Nov. 19, 2012 -- While bargain-hunting shoppers gear up this week for Black Friday, Walmart, the country's largest retailer, may be in for a blackout on one of the biggest shopping days of the year.
Walmart workers at 1,000 locations across the U.S. said they're angry that Walmart stores are opening at 8 p.m. on Thanksgiving Day, and that they plan to strike to protest this holiday opening. In such cities as Chicago, Dallas, Miami, Milwaukee and Los Angeles, workers could begin striking as early as today.
"We're just demanding respect," said Rosetta Brown, a Walmart employee.
Walmart said that 1 million associates would be working throughout the holiday weekend. "This is the Super Bowl for retailers and we're ready," Kory Lundberg, director of National Media Relations for Walmart, wrote in an email to ABCNews.com. "We've been working on our Black Friday plans for almost a year now, and we're prepared to have a great event. We respect the rights of our associates to express their views but if they are scheduled to work, we expect them to show up and do their job."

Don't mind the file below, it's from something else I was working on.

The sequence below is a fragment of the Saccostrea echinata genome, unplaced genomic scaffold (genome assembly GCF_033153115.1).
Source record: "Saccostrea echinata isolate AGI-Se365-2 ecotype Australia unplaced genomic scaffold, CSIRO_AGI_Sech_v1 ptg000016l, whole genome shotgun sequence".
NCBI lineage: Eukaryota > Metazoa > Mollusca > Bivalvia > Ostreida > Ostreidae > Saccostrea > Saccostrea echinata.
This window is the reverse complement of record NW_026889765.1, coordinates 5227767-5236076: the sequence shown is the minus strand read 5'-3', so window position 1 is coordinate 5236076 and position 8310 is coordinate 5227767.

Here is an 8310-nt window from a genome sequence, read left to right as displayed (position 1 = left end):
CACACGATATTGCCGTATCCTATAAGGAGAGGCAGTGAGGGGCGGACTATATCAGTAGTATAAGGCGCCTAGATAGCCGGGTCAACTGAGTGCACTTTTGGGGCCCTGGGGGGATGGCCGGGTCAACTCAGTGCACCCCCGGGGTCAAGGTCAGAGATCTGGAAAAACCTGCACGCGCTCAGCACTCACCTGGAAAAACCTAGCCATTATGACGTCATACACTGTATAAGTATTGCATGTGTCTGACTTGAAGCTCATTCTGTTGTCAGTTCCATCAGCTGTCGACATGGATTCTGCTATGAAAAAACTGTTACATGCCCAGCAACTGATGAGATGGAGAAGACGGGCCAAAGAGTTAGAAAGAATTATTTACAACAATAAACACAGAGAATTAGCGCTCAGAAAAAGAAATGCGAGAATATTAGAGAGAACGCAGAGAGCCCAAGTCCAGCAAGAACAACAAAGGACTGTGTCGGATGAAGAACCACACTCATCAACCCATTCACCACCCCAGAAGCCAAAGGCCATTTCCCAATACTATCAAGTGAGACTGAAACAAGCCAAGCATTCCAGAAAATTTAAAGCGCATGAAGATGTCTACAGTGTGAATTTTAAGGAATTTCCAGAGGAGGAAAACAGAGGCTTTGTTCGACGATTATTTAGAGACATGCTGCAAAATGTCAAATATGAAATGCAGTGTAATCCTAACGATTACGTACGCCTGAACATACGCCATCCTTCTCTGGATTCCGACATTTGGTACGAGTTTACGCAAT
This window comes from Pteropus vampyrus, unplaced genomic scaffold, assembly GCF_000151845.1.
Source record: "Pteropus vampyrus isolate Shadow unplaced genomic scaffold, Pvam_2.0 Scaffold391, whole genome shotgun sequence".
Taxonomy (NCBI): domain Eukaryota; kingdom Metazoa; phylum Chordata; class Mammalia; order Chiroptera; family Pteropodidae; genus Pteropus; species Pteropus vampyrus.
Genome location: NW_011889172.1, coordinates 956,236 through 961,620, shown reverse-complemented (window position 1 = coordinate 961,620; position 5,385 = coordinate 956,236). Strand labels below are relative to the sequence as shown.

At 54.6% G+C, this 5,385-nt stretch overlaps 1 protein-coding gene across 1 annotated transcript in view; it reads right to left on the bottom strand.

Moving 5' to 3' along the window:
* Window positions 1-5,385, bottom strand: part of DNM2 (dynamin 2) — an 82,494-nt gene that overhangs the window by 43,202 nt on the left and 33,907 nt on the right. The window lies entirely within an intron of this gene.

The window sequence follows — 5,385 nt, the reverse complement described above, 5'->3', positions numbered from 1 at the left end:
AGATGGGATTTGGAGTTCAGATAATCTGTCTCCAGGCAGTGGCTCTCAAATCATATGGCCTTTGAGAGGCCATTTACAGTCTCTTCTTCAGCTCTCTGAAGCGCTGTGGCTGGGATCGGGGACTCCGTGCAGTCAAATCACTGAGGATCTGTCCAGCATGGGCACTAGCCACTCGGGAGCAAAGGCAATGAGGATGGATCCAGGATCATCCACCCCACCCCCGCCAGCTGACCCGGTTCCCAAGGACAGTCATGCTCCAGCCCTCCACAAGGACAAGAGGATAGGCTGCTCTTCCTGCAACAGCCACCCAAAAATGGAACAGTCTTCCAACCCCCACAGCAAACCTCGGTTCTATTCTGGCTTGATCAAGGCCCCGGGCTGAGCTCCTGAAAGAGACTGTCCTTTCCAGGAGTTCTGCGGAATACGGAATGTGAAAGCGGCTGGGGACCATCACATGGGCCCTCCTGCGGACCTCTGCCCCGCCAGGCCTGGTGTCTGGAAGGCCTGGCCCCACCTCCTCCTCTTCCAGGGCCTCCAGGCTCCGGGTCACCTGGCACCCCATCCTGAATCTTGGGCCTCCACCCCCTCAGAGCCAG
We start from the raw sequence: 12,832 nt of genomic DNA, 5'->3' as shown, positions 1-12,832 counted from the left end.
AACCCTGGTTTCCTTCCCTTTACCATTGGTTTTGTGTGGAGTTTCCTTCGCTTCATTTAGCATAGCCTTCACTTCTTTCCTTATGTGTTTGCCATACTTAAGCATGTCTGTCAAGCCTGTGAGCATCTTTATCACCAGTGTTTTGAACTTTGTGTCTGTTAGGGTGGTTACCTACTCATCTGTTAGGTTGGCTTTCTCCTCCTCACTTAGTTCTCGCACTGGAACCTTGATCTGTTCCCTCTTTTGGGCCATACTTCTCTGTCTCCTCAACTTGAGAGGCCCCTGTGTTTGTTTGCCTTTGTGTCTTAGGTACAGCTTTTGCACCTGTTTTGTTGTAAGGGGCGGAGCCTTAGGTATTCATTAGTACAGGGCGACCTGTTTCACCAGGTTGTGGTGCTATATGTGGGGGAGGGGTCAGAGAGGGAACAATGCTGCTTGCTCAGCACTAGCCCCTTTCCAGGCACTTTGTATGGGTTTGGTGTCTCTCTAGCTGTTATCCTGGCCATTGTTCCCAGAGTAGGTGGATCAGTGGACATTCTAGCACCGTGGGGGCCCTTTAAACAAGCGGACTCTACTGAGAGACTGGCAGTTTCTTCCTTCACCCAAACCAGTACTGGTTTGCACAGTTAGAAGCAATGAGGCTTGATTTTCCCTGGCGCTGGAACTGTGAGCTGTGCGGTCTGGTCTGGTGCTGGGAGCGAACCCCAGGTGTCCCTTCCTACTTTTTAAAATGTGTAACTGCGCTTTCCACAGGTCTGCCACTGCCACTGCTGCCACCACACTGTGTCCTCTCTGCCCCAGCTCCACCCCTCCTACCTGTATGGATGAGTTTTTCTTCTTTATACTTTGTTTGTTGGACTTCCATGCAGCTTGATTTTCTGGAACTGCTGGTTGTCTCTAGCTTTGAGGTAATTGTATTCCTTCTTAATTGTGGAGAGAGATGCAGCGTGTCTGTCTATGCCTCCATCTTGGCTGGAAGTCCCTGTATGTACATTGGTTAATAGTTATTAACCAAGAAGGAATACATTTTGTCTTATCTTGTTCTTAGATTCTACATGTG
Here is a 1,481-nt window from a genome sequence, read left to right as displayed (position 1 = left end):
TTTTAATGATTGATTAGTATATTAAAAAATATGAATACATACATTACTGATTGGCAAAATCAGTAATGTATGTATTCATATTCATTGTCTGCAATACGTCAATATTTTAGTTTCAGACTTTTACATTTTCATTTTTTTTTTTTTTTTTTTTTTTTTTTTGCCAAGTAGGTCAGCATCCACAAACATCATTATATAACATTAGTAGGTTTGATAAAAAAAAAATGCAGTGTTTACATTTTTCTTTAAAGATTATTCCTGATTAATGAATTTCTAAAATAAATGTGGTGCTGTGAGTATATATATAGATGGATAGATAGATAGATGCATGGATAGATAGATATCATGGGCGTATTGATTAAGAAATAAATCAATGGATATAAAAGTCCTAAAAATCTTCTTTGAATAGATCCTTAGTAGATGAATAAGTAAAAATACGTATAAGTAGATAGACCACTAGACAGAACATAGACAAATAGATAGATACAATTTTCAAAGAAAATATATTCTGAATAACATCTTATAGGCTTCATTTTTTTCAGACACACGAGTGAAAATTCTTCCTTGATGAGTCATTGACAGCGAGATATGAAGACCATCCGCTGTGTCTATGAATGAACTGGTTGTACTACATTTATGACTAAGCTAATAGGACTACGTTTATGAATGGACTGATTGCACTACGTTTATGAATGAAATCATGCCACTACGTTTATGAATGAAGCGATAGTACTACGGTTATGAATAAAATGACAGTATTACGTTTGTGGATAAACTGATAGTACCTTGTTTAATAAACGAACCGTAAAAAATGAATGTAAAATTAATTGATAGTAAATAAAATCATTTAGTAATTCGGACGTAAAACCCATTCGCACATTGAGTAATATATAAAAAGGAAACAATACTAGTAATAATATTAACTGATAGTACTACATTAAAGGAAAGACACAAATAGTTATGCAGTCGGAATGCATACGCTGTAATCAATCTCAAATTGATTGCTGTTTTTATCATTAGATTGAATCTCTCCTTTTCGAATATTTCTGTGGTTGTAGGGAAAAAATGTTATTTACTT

Other retailers are also opening some stores on Thanksgiving Day. Target, for one, is opening to the public at 9 p.m. for its Black Friday sale. Sears will also open at 8 p.m. on Thanksgiving, moved up from 4 a.m. on Black Friday last year. Kmart will be open Thanksgiving Day 6 a.m. to 4 p.m., then it will close and reopen at 8 p.m. Macy's, Kohl's and Best Buy open at midnight.
Meanwhile, Best Buy employees are firing up for the big day with training drills.
"This is what I live for," one salesperson told ABC News. "This is what I love to do."
In states like Wisconsin, California and Florida, shoppers have already started camping out, and some are even planning to eat Thanksgiving dinner while waiting in line.
"Mom comes out with the china and plates, and we have everything you'd have on a Thanksgiving table," one shopper said.
These early birds are ready to pounce on door-busting deals on the hottest holiday products from $78 flat-screen TVs at Walmart to $100 digital cameras at Target.
"Electronics are going to be huge again," retail expert Michelle Madhok told ABC News. "There's the iPad mini that everybody wants, the iPhone 5 and for the kids there's the Leap Pad 2, which is like an iPad for kids."